Beyond the Falsehood: a Comparison of Post-Truth and Lies in Politics

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In the wake of Brexit and the rise of Donald Trump to power, numerous intellectuals and media have pointed out the rather disturbing reality that contemporary political events are led by the propagation of misleading information and outright false claims. The term “post-truth” designated to describe the current phenomenon aptly captures how our era has moved beyond the rules of facts and truths. Political debates are no longer based on factual accuracy. Truth, as the shared ground for discussions, is simply abandoned.

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Post-truth and lying often go together. By definition, post-truth contains elements of lying but in some cases, it lacks the intention to deceive, which is a defining element of lying. The indifference to facts is observed in both the addresser and the addressee of post-truth, while in lying, facts (at least believed facts) are given with due respect. Hence, by impact, post-truth insidiously fosters a contempt to truth, which could be more dangerous than lies.

Truth and politics

To discuss post-truth, it is worth starting from the importance of “truth” in the political field, where the concept of “post-truth” is most frequently mentioned. I would argue that, in politics, especially in a democracy, truth is not the only value that matters. Opinions constitute the foundation of a democracy more than truth. However, in a healthy and democratic political environment, opinions must be formed with a proper respect for factual truth.

Truth cannot be related to democracy in a simplistic manner for three major reasons. Firstly, the fundamental value of a democracy is the diversity of opinions caused by the diversity of human conditions. Therefore, the pluralism of opinions should receive due respects. “All government rest on opinion”, as James Madison writes. Secondly, in the real world, political decisions cannot be made solely based on rational proofs. Although social and political scientists are striving to achieve “approximate truth” through the establishment of social models, such models inevitably simplify the complexities of the real world.

In politics no one can predict, to the full extent, the secondary effects and long-term influences of a policy or reform. There are countless factors to consider and countless values at stake, to the extent that there is no perfectly correct path to choose. Hence the notion that political science is an application of truth is both illusory and dangerous. Thirdly, the idea that politics can be relied on truth is anti-democratic in nature since the quality of “being true” prevents all types of criticisms and challenges once its adherents are in power.

But does it mean that politics can be simply ruled by opinions? Is it no longer necessary for the opinions to be attached to factual truths? Are impractical opinions such as Trump’s wall proposal equally valid as others and do facts still have a role to play in political conversations? The point must be made clear that although truth is not the whole value which politics is based on, it is an indispensable element for meaningful political conversations to be carried out. The reason is simple in that a complete separation between opinions and truth would leave the political discussions to a state of absolute relativism, just like what the post-truth politics has presented to us.

Defined as the “circumstances in which objective facts are less influential in shaping public opinion than appeals to emotion and personal belief”, post-truth has threatened the basis of democracy in a way that meaningful political debates cannot be carried out. Moreover, opinions that disregard factual truths removes the limit on state power. In a democratic political environment, the authority can promote a certain notion of reality though public media or propaganda, but it cannot change the facts. The opposite is the case for totalitarian regimes who can easily deny the historical events or produce “alternative facts”. This is a tendency that can be observed from the Donald Trump’s recent inauguration. Photos of the ceremony indicated that the turnout was evidently lower than that of Barack Obama’s inauguration. However, on the following day, Trump publicly claimed that he had seen a million and a half people during the event. In this case, the subject perception by the authority has more weight than the objective evidences of photographs, which is a very dangerous phenomenon.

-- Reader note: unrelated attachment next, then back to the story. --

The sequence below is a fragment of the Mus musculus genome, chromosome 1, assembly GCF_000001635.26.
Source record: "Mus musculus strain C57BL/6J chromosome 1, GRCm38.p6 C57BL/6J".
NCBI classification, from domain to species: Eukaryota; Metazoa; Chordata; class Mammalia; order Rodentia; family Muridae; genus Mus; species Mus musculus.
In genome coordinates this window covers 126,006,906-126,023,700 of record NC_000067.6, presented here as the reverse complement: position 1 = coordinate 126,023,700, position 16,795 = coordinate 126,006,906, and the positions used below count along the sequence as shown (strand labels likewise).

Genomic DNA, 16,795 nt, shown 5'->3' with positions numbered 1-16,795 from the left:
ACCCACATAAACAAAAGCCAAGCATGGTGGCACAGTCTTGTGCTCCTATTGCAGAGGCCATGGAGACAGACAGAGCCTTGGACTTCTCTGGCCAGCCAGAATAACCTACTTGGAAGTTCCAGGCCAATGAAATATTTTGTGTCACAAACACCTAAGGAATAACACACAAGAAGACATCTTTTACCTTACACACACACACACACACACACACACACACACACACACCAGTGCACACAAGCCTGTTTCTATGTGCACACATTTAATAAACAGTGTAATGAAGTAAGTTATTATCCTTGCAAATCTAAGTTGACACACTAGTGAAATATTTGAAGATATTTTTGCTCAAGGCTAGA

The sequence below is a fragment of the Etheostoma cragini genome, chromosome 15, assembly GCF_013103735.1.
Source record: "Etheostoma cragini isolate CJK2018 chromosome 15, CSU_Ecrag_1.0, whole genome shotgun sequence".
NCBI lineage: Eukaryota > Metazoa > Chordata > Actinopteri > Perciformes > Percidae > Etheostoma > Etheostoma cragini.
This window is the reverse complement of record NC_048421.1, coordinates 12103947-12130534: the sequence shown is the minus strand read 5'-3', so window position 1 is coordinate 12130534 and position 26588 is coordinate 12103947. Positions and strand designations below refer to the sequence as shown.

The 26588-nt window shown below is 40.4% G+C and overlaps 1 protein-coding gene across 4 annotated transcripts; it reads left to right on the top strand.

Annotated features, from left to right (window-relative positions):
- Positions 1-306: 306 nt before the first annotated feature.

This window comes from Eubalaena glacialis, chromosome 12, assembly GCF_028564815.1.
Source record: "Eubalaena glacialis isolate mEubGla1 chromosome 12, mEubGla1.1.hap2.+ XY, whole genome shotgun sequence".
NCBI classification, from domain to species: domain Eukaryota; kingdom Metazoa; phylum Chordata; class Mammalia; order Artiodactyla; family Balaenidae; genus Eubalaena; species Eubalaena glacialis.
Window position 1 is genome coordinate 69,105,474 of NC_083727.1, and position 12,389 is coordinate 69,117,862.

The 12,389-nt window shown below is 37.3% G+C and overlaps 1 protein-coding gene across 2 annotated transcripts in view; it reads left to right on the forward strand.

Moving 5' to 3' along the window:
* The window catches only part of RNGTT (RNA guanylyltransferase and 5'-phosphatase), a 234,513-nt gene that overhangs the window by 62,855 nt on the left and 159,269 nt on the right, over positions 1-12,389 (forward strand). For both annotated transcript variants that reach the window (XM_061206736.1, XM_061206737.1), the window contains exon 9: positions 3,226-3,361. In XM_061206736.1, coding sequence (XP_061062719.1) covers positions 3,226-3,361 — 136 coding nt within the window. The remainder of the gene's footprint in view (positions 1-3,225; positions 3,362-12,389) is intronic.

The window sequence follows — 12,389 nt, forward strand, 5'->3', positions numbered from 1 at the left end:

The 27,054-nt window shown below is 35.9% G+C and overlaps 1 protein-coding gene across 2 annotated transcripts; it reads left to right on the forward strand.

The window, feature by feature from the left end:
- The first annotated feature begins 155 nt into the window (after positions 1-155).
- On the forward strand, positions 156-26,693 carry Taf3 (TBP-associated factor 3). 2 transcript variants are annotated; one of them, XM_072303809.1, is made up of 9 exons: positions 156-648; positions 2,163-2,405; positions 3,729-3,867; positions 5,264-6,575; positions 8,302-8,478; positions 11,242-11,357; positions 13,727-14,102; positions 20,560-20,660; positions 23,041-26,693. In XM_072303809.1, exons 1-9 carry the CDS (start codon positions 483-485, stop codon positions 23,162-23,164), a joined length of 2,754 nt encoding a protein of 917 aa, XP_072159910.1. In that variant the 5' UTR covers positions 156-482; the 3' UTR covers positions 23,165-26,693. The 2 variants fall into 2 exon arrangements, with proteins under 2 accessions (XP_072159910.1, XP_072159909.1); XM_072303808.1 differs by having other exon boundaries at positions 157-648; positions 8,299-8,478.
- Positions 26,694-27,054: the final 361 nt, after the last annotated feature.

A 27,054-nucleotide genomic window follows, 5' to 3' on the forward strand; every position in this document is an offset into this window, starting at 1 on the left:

Therefore, it has been established that facts should inform opinions. Although factual truths are not the only consideration in decision-making, post-truth is certainly not a sign of a normal, healthy political environment. It is hence worth probing into the nature of post-truth and looking for the exact threats that it poses.

The nature of post-truth in comparison with lies

Although post-truth statements and lies often go together, the nature of post-truth has nuance differences from that of the lies. While lies exhibit a quality of being untrue, post-truth statements share a general indifference to factual truth. In other words, in giving a post-truth statement, the speaker often has a lack of care of the truth-value of that statement.

The definition of lying goes as follows: “A lie is a statement made by one who does not believe it with the intention that someone else shall be led to believe it.” In lying, there are at least four necessary conditions. First, a lie is a statement made by a person. Second, to lie requires the person to believe that the statement is false. In other words, the person believes in version of the reality and the statement made by him is untruthful according to that belief. Third, to lie requires that the statement be made to another person, who is the addressee. Forth, to lie requires that the addresser has an intention to deceive the addressee.

In plentiful situations, post-truth statements are outright lies. One notorious instance is that during the Brexit referendum campaign, UKIP claimed that 350 million GBP has been paid to EU per week by Britain and this amount of money will be diverted entirely to NHS after Brexit. The figure of 350 million GBP was soon discovered as inaccurate and was publicly reported. However, the campaigners continued to use the figure across billboards and buses, totally disregarding the factual truth and deliberately propagating the false information.